Let’s continue our exploration on Barcelona’s independent musical panorama. This time we have decided to interview Alfredo Costa Monteiro, Portuguese musician living in this town since almost twenty years and enriching it with his artistic practices.
It is reductive to define him as a musician: it has been only a few years since Alfredo is devoted to sound, and yet his background is much more eclectic and deeply rooted in the visual arts. He completed his studies at the Fine Arts School of Paris and his artistic productions range from culture and installations (in which sound was anyway ever present), to visual poetry and musical experimentation. His works are based on the manipulation of objects and matter (sound and word included) through instable procedures and low-fi constantly absorbed by research.
In his past he has been member of independent collective groups such as 22a and IBA col.lectiu d’improvisaciò (we talked about that in our interview with Ruth Barberán (http://www.digicult.it/digimag/article.asp?id=1939). He is now playing regularly solo or with international musicians (the likes of Pascal Battus and Michel Doneda), video artists and choreographers. He is working with many musical formations, such as Cremaster (with Ferran Fages), I treni inerti (with Ruth Barberàn), Ocatante (with Ferran Fages, Ruth Barberàn and Margarida Garcia), Atolòn (with Ferran Fages and Ruth Barberàn), Tellus (with Pilar Subirà) and Monolith (with Juan Matos Capote). He can play accordion, electric guitar, electro acoustic devices and sound objects.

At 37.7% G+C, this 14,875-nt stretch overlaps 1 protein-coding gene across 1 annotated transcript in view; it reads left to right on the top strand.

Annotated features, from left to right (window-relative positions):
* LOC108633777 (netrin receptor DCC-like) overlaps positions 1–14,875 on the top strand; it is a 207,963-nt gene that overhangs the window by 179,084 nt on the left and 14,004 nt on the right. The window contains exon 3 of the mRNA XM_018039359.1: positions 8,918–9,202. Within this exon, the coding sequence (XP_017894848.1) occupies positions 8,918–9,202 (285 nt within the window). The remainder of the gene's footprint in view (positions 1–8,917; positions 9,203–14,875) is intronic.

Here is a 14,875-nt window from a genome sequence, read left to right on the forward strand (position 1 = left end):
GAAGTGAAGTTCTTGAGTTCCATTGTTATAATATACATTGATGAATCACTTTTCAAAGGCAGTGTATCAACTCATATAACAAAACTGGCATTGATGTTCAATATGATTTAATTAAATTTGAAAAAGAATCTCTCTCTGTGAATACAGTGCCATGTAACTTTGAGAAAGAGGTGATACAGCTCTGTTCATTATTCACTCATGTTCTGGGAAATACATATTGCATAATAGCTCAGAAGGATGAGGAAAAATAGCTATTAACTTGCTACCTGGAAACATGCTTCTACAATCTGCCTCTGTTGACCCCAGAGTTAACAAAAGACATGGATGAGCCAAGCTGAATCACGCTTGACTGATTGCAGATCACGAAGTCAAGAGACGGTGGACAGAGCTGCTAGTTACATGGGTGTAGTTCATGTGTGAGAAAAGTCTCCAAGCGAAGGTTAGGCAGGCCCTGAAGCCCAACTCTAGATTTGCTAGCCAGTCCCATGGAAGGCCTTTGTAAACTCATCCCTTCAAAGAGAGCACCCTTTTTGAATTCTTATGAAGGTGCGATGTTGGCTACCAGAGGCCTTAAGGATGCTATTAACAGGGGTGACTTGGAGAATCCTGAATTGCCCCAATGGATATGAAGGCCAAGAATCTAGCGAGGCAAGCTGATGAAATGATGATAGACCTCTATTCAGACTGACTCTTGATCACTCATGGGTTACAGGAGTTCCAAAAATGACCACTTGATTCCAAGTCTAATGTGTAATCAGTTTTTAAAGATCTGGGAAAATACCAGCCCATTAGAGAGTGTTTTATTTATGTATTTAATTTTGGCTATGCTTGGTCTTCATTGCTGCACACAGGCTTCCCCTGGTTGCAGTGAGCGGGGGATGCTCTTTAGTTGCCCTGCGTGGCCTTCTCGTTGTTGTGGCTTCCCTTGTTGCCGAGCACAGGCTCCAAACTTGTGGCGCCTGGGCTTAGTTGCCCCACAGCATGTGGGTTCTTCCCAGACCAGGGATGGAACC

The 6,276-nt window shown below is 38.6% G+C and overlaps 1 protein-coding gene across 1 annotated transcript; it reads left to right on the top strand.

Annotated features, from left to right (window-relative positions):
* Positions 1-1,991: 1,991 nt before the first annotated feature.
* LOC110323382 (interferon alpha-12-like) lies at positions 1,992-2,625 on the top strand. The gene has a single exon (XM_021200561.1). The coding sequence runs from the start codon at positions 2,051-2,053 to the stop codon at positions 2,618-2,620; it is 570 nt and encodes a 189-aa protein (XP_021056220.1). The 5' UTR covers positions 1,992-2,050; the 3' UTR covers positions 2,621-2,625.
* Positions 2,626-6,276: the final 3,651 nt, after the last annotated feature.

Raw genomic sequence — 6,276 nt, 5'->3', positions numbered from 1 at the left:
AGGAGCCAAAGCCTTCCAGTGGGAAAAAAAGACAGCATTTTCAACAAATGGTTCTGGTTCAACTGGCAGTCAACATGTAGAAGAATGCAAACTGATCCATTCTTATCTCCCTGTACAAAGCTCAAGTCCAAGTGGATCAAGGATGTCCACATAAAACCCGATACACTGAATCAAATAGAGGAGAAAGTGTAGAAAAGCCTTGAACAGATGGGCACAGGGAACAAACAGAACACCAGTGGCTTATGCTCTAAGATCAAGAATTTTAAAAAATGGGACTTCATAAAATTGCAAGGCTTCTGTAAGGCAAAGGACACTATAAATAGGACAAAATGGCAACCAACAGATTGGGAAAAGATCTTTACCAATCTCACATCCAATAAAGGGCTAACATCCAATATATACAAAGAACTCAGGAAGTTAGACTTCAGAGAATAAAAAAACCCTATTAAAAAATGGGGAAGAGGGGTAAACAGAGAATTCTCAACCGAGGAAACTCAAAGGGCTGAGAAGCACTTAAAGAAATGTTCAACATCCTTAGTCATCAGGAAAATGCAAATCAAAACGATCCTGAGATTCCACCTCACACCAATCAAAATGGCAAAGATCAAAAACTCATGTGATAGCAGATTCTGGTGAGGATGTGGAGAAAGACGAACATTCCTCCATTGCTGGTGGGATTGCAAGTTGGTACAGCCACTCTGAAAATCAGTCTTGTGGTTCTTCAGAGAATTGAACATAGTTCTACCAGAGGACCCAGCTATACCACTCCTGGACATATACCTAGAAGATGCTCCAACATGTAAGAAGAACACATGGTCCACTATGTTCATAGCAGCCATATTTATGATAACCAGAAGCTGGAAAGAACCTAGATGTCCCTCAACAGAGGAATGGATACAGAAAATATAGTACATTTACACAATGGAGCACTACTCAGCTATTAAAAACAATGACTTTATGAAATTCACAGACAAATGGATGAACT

Barbara Sansone: Would you please tell me something about your formation and your studies in the music field?